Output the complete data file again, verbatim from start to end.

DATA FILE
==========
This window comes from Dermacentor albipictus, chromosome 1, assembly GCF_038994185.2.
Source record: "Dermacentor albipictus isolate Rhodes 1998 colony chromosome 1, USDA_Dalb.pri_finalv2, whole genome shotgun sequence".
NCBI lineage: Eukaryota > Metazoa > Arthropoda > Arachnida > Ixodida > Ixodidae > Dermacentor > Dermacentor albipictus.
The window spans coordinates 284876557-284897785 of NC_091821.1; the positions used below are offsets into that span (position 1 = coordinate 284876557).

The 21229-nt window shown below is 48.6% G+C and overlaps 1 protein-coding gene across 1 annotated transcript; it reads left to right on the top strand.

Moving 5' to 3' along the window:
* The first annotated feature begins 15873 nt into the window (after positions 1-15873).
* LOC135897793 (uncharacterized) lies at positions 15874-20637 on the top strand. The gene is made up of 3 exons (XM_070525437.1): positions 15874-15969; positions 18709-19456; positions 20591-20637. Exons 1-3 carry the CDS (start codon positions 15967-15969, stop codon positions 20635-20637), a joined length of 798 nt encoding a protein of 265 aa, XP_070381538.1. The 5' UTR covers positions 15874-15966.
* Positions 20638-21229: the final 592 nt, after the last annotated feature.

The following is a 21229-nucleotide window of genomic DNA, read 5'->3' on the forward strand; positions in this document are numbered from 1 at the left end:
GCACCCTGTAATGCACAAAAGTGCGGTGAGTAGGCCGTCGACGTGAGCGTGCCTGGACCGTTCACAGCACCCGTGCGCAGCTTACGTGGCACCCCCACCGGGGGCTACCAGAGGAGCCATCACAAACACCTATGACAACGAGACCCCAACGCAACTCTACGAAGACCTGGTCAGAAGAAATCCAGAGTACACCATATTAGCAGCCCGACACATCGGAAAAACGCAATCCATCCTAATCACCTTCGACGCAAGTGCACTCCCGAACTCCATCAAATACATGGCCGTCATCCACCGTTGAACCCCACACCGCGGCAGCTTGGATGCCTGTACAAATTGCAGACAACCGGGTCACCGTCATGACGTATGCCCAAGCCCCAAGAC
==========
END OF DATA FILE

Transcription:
This window comes from Dermacentor albipictus, chromosome 1, assembly GCF_038994185.2.
Source record: "Dermacentor albipictus isolate Rhodes 1998 colony chromosome 1, USDA_Dalb.pri_finalv2, whole genome shotgun sequence".
NCBI lineage: Eukaryota > Metazoa > Arthropoda > Arachnida > Ixodida > Ixodidae > Dermacentor > Dermacentor albipictus.
The window spans coordinates 284876557-284897785 of NC_091821.1; the positions used below are offsets into that span (position 1 = coordinate 284876557).

The 21229-nt window shown below is 48.6% G+C and overlaps 1 protein-coding gene across 1 annotated transcript; it reads left to right on the top strand.

Moving 5' to 3' along the window:
* The first annotated feature begins 15873 nt into the window (after positions 1-15873).
* LOC135897793 (uncharacterized) lies at positions 15874-20637 on the top strand. The gene is made up of 3 exons (XM_070525437.1): positions 15874-15969; positions 18709-19456; positions 20591-20637. Exons 1-3 carry the CDS (start codon positions 15967-15969, stop codon positions 20635-20637), a joined length of 798 nt encoding a protein of 265 aa, XP_070381538.1. The 5' UTR covers positions 15874-15966.
* Positions 20638-21229: the final 592 nt, after the last annotated feature.

The following is a 21229-nucleotide window of genomic DNA, read 5'->3' on the forward strand; positions in this document are numbered from 1 at the left end:
GCACCCTGTAATGCACAAAAGTGCGGTGAGTAGGCCGTCGACGTGAGCGTGCCTGGACCGTTCACAGCACCCGTGCGCAGCTTACGTGGCACCCCCACCGGGGGCTACCAGAGGAGCCATCACAAACACCTATGACAACGAGACCCCAACGCAACTCTACGAAGACCTGGTCAGAAGAAATCCAGAGTACACCATATTAGCAGCCCGACACATCGGAAAAACGCAATCCATCCTAATCACCTTCGACGCAAGTGCACTCCCGAACTCCATCAAATACATGGCCGTCATCCACCGTTGAACCCCACACCGCGGCAGCTTGGATGCCTGTACAAATTGCAGACAACCGGGTCACCGTCATGACGTATGCCCAAGCCCCAAGAC